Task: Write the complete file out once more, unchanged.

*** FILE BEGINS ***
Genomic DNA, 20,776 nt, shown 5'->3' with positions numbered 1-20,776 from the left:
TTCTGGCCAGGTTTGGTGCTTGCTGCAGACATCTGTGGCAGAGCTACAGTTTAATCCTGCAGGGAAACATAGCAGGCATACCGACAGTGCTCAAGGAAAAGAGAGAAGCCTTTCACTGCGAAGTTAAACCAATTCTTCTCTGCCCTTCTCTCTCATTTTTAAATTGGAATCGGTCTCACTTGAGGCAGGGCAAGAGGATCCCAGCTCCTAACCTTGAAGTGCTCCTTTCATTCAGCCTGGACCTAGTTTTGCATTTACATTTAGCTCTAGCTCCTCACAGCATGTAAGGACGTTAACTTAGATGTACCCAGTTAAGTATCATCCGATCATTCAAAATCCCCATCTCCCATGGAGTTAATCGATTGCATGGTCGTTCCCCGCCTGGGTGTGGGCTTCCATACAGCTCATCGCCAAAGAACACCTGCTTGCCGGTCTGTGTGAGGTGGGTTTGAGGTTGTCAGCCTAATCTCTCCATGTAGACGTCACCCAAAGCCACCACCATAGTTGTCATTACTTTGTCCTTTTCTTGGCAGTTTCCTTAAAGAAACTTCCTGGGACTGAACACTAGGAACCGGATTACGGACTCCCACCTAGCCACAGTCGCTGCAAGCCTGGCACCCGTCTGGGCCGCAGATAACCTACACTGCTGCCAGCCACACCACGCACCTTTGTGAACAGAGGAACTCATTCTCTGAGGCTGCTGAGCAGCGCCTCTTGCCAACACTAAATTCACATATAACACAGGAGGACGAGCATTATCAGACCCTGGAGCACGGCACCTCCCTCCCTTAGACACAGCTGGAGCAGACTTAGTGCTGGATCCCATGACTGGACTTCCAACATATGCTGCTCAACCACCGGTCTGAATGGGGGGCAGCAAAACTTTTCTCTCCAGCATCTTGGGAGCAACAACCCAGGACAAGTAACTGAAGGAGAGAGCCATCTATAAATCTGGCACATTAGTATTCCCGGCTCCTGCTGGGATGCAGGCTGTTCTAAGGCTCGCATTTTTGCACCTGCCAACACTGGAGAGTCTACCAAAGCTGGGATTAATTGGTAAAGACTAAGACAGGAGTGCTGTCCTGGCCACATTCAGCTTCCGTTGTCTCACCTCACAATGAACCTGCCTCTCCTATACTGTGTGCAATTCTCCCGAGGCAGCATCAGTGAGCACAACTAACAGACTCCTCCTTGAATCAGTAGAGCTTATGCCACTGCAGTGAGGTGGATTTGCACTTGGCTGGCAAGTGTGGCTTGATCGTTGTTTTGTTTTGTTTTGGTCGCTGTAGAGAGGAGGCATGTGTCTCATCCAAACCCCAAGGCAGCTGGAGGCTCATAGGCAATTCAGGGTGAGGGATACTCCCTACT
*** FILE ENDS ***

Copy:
Genomic DNA, 20,776 nt, shown 5'->3' with positions numbered 1-20,776 from the left:
TTCTGGCCAGGTTTGGTGCTTGCTGCAGACATCTGTGGCAGAGCTACAGTTTAATCCTGCAGGGAAACATAGCAGGCATACCGACAGTGCTCAAGGAAAAGAGAGAAGCCTTTCACTGCGAAGTTAAACCAATTCTTCTCTGCCCTTCTCTCTCATTTTTAAATTGGAATCGGTCTCACTTGAGGCAGGGCAAGAGGATCCCAGCTCCTAACCTTGAAGTGCTCCTTTCATTCAGCCTGGACCTAGTTTTGCATTTACATTTAGCTCTAGCTCCTCACAGCATGTAAGGACGTTAACTTAGATGTACCCAGTTAAGTATCATCCGATCATTCAAAATCCCCATCTCCCATGGAGTTAATCGATTGCATGGTCGTTCCCCGCCTGGGTGTGGGCTTCCATACAGCTCATCGCCAAAGAACACCTGCTTGCCGGTCTGTGTGAGGTGGGTTTGAGGTTGTCAGCCTAATCTCTCCATGTAGACGTCACCCAAAGCCACCACCATAGTTGTCATTACTTTGTCCTTTTCTTGGCAGTTTCCTTAAAGAAACTTCCTGGGACTGAACACTAGGAACCGGATTACGGACTCCCACCTAGCCACAGTCGCTGCAAGCCTGGCACCCGTCTGGGCCGCAGATAACCTACACTGCTGCCAGCCACACCACGCACCTTTGTGAACAGAGGAACTCATTCTCTGAGGCTGCTGAGCAGCGCCTCTTGCCAACACTAAATTCACATATAACACAGGAGGACGAGCATTATCAGACCCTGGAGCACGGCACCTCCCTCCCTTAGACACAGCTGGAGCAGACTTAGTGCTGGATCCCATGACTGGACTTCCAACATATGCTGCTCAACCACCGGTCTGAATGGGGGGCAGCAAAACTTTTCTCTCCAGCATCTTGGGAGCAACAACCCAGGACAAGTAACTGAAGGAGAGAGCCATCTATAAATCTGGCACATTAGTATTCCCGGCTCCTGCTGGGATGCAGGCTGTTCTAAGGCTCGCATTTTTGCACCTGCCAACACTGGAGAGTCTACCAAAGCTGGGATTAATTGGTAAAGACTAAGACAGGAGTGCTGTCCTGGCCACATTCAGCTTCCGTTGTCTCACCTCACAATGAACCTGCCTCTCCTATACTGTGTGCAATTCTCCCGAGGCAGCATCAGTGAGCACAACTAACAGACTCCTCCTTGAATCAGTAGAGCTTATGCCACTGCAGTGAGGTGGATTTGCACTTGGCTGGCAAGTGTGGCTTGATCGTTGTTTTGTTTTGTTTTGGTCGCTGTAGAGAGGAGGCATGTGTCTCATCCAAACCCCAAGGCAGCTGGAGGCTCATAGGCAATTCAGGGTGAGGGATACTCCCTACT